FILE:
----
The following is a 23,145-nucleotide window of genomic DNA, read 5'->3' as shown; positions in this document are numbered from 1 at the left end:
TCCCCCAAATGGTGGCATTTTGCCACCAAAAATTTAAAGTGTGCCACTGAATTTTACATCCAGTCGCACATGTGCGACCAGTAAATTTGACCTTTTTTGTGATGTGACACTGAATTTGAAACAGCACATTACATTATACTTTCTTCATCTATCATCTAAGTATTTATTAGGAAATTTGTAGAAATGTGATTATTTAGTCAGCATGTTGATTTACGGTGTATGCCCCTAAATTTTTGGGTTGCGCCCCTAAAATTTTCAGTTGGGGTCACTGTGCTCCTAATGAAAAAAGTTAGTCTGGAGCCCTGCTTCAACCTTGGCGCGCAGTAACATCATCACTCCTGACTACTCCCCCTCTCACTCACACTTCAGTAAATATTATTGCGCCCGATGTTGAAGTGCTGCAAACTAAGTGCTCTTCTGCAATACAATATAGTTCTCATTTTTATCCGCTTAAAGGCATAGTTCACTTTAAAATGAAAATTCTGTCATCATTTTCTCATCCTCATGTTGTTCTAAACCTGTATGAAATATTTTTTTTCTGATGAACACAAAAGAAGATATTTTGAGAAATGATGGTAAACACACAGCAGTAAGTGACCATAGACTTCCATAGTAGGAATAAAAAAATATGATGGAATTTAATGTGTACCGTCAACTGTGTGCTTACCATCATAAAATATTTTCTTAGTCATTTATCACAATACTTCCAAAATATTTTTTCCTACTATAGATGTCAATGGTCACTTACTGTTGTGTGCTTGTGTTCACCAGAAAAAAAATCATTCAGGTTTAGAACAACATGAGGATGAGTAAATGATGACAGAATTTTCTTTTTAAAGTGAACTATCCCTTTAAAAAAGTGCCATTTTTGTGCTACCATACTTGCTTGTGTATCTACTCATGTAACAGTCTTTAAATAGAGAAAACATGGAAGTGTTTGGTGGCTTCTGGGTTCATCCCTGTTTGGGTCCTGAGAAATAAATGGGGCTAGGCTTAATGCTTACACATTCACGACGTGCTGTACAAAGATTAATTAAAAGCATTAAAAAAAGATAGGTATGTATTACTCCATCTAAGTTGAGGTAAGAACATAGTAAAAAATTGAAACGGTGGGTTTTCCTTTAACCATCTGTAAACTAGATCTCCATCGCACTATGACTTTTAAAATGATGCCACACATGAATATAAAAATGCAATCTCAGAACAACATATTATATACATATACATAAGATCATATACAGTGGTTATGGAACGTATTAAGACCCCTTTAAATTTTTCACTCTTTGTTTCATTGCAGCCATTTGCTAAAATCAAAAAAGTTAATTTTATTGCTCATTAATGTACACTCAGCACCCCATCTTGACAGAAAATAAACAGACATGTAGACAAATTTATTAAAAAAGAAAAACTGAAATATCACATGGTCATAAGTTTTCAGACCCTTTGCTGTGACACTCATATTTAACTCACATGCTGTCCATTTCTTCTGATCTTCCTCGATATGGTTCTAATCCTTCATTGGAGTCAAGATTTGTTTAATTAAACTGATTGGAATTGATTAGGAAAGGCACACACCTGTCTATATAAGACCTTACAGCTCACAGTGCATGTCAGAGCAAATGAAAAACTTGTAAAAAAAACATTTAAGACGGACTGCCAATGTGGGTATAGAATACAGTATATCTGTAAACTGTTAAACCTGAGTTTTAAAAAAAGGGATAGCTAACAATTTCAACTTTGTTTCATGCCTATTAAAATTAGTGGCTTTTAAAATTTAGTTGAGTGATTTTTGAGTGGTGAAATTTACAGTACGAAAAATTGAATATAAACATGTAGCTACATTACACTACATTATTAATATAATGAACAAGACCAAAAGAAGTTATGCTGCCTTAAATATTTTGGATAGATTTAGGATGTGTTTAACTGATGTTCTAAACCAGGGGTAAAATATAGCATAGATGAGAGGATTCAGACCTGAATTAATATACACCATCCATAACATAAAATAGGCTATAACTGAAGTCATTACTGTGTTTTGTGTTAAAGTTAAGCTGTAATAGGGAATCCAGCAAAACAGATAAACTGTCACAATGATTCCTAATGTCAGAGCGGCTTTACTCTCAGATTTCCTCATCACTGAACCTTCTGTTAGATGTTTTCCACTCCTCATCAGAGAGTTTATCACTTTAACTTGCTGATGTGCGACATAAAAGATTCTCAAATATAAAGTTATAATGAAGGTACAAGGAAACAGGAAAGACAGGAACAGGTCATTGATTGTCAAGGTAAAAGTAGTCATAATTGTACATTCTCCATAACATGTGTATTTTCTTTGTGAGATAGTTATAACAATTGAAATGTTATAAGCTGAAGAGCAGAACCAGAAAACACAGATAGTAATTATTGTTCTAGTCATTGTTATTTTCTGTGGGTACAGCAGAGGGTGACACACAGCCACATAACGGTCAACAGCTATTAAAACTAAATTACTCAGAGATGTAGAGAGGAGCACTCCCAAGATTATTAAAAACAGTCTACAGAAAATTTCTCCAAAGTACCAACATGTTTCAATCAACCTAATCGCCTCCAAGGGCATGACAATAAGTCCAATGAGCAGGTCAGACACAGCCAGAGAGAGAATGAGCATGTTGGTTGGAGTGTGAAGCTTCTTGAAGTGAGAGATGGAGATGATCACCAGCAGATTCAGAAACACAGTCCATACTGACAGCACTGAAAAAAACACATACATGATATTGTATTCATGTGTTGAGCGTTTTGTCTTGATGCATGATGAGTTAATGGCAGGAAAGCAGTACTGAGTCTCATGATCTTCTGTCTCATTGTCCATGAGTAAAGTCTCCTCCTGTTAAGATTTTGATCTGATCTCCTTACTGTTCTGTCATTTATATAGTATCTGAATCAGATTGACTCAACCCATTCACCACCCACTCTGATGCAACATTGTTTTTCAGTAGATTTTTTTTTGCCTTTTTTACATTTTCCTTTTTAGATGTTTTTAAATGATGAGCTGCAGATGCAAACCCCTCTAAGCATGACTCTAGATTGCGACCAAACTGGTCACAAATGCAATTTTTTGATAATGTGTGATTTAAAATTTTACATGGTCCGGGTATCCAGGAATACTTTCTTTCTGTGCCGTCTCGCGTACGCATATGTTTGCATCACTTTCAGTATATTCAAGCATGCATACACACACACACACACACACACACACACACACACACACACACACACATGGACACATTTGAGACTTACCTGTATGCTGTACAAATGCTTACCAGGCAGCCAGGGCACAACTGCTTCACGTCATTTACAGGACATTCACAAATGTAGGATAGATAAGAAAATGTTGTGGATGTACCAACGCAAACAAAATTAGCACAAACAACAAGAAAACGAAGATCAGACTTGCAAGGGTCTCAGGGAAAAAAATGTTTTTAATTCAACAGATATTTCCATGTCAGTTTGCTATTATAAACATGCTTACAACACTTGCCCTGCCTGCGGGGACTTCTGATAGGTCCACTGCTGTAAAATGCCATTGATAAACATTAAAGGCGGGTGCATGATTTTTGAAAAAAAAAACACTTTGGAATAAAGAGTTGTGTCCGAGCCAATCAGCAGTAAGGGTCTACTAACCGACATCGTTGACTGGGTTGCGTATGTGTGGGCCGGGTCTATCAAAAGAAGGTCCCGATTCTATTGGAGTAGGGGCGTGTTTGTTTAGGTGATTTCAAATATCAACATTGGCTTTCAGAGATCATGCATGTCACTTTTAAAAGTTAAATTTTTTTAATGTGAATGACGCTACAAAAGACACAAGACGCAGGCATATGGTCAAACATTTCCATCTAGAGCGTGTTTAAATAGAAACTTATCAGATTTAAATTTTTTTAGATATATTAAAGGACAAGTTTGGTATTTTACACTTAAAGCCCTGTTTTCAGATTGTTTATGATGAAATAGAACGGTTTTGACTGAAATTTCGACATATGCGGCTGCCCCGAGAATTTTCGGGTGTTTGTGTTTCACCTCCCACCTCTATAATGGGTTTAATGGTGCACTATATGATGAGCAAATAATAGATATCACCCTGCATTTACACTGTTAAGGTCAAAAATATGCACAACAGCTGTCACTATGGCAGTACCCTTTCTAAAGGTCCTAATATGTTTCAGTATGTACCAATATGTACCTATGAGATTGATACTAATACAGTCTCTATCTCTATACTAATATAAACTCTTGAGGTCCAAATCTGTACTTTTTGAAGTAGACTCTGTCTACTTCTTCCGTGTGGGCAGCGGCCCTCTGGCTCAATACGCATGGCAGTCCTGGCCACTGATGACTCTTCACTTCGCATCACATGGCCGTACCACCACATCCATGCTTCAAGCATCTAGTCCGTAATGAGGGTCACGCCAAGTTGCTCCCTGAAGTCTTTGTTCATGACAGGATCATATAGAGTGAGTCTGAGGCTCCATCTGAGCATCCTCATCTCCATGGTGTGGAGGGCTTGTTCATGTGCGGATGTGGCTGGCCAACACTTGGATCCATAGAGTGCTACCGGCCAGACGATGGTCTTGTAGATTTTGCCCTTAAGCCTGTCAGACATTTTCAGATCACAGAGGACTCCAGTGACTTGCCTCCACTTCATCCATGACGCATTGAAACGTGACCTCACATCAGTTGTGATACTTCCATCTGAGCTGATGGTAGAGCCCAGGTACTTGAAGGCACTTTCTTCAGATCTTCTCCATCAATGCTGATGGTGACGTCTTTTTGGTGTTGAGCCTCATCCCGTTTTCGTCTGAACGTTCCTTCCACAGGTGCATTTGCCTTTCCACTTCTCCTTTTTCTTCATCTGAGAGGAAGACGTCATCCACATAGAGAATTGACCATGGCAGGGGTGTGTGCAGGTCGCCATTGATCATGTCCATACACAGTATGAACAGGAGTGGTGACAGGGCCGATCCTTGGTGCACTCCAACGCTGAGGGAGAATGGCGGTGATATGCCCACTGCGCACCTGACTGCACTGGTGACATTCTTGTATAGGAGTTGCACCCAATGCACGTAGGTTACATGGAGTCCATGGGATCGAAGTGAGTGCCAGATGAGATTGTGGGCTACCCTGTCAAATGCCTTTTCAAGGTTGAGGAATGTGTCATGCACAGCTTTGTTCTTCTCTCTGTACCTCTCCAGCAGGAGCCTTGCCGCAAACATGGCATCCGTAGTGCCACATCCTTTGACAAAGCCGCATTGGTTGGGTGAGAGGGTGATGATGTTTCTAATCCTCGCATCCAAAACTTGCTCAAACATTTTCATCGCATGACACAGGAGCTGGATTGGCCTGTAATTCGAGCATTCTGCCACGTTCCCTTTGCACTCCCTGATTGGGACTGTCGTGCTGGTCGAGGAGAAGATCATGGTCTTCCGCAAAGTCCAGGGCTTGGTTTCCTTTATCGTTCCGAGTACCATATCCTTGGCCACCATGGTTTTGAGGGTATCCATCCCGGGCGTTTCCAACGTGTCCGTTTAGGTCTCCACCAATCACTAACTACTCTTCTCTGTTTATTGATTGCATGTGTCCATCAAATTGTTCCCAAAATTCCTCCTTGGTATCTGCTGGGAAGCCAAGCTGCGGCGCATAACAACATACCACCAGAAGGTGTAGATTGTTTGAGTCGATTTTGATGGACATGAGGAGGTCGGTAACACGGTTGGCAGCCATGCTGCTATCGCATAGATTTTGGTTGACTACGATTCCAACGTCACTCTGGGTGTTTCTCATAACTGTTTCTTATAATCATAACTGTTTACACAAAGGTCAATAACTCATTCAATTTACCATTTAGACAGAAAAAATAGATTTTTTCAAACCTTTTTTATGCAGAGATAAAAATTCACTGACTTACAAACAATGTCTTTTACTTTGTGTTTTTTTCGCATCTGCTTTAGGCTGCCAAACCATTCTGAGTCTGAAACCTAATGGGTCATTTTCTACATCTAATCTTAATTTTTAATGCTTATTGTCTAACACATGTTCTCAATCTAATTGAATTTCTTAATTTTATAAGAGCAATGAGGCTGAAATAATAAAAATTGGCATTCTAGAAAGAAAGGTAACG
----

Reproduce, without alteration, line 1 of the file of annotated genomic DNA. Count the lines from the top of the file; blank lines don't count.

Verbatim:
The following is a 23,145-nucleotide window of genomic DNA, read 5'->3' as shown; positions in this document are numbered from 1 at the left end: